Baltimore Orioles: New York gets some home cooking
Luckily for the Baltimore Orioles and the entire mid-Atlantic region, it appears that Hurricane Irma isn’t going to visit this far north. However ripple affects of the monster storm are being felt across the board. So why not include the Orioles and other AL East teams in that mix?
The New York Yankees were scheduled to open up a three-game series against the Tampa Rays at Tropicana Field on Monday. That series will not be played in Tampa due to the potential affects of Hurricane Irma. So the league knew that they had to think fast and actually move the series – in fact, Baltimore was considered as a potential alternative.
However when the pieces fell, the parties involved decided upon Citi Field in New York – home of the Mets. This means that the Yankees will play 17 of their last 20 games in New York to close the season. For a team that’s in the wild card race, that’s a huge advantage. And a huge disadvantage for teams such as the Orioles who are trying to back their way into the playoffs.
Supposedly, this was an outcome chosen by the Rays themselves. How believable that is might be another story. Nevertheless, Tampa manager Kevin Cash probably hit the nail on the head when saying that there were more important things than baseball to consider (quote courtesy of Billy Witz, New York Times):
I’m fine with that. Look, we’ve got to suck it up on our end, deal with it. It’s not the most important thing.
There’s no question that the games are secondary, and certainly all of the people of Florida and all affected areas are in the thoughts and prayers of the entire nation. But there’s no denying that this gives the New York Yankees a huge and unexpected advantage. And it’s not really a matter of the fact that Yankees fans will be the primary attendees of the games – that would have probably been the case in Tampa also. But it’s the visiting players who’ll get to stay in their own beds, drive their own cars to the games, and get meal money for being on the road.
Meanwhile, the “homestanding Rays” will be living out of a suitcase in a hotel. Again, there may well have been no perfect solution given the circumstances. But my point here is that any other solution would have been preferable to playing in New York. This is something we’ve seen a lot of over the past few years – in terms of relocated games. Remember the Orioles playing their “home series” against Tampa at Tropicana Field? Even before that, Miami played a “home series” against Seattle at Safeco, and Toronto did the same against Philadelphia at Citizen’s Bank Park. And looking to other sports, we all of course remember the Saints playing a “home game” at the Meadowlands after Hurricane Katrina against the NY Giants.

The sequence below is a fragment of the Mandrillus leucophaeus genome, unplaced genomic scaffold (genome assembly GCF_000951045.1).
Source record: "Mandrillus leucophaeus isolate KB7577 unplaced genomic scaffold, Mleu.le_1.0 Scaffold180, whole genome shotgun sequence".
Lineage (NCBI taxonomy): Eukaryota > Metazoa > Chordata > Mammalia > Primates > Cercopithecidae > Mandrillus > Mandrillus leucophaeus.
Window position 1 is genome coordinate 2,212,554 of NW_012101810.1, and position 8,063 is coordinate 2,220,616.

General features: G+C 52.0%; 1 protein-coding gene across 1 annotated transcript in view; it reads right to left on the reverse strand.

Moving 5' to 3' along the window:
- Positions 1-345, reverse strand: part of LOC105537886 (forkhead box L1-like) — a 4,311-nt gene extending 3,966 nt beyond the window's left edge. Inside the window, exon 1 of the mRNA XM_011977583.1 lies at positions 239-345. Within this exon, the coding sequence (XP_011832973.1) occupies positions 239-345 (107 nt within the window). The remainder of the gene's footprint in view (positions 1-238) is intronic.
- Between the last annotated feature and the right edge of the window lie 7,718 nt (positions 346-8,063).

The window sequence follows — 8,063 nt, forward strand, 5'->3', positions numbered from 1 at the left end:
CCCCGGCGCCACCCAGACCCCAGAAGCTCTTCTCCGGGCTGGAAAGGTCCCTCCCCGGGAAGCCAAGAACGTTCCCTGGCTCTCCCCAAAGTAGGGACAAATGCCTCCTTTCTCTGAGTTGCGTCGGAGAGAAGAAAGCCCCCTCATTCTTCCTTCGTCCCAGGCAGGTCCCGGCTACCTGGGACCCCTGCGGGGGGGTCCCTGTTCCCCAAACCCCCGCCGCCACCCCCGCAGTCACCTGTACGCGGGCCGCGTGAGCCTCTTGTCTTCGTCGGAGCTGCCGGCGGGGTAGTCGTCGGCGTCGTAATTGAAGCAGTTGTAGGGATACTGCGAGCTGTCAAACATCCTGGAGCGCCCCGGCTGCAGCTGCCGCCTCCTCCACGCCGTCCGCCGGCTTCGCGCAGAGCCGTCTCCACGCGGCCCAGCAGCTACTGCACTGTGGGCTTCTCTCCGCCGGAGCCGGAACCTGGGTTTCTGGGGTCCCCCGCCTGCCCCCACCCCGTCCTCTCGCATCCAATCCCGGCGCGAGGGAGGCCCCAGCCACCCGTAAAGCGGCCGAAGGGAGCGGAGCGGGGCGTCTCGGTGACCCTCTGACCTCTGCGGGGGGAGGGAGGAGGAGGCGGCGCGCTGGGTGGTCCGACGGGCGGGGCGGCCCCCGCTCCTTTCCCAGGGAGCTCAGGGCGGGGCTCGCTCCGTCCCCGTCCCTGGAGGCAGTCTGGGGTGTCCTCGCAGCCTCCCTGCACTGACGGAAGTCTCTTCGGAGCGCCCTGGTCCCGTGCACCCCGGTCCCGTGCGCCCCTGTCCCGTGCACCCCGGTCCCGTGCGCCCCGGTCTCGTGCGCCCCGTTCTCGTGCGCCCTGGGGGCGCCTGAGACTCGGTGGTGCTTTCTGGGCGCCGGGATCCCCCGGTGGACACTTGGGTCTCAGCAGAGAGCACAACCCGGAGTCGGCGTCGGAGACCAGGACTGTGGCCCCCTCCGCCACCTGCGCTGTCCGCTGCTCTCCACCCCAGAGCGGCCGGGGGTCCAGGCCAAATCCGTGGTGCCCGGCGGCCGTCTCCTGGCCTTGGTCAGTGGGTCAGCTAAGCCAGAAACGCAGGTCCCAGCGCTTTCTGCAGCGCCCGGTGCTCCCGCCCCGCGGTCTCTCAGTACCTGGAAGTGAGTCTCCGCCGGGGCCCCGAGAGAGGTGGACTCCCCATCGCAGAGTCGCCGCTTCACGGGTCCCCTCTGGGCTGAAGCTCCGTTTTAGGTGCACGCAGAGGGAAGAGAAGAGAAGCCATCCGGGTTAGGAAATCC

Now granted the Yankees aren’t playing in their home park in this case. But that’s like arguing semantics. They may as well be playing in their home park. And I would submit that this is a trend that needs to stop. Inevitably, games will occasionally need to be relocated and teams will in essence lose home games when the real world meets the sports world. That goes without saying, and the fact is that you make due in anyway that you can. But is it really fair to even consider having a team “play host” in the actual visiting team’s park or city?
MLB got it right a few weeks ago when the Houston Astros played their series against Texas in Tampa. That was a totally neutral city and so forth. But in this specific case, there’s going to be a couple of teams who miss out on the postseason that will do so by one or two games. The Orioles may or may not be one of those. Is it really fair to let them wonder what would have happened had New York not gotten three de facto (extra) home games?
For what it’s worth, Tampa will be designated as the home team in these games. They’ll wear their home whites while New York dons the road grays, and they’ll have the last at-bat. But baseball’s ultimately baseball once you’re between the lines. None of that really matters, nor does how many fans are rooting for which team. But there’s no question that New York will get the intangible benefits of being at home. And that’s a huge advantage – especially in a pennant race.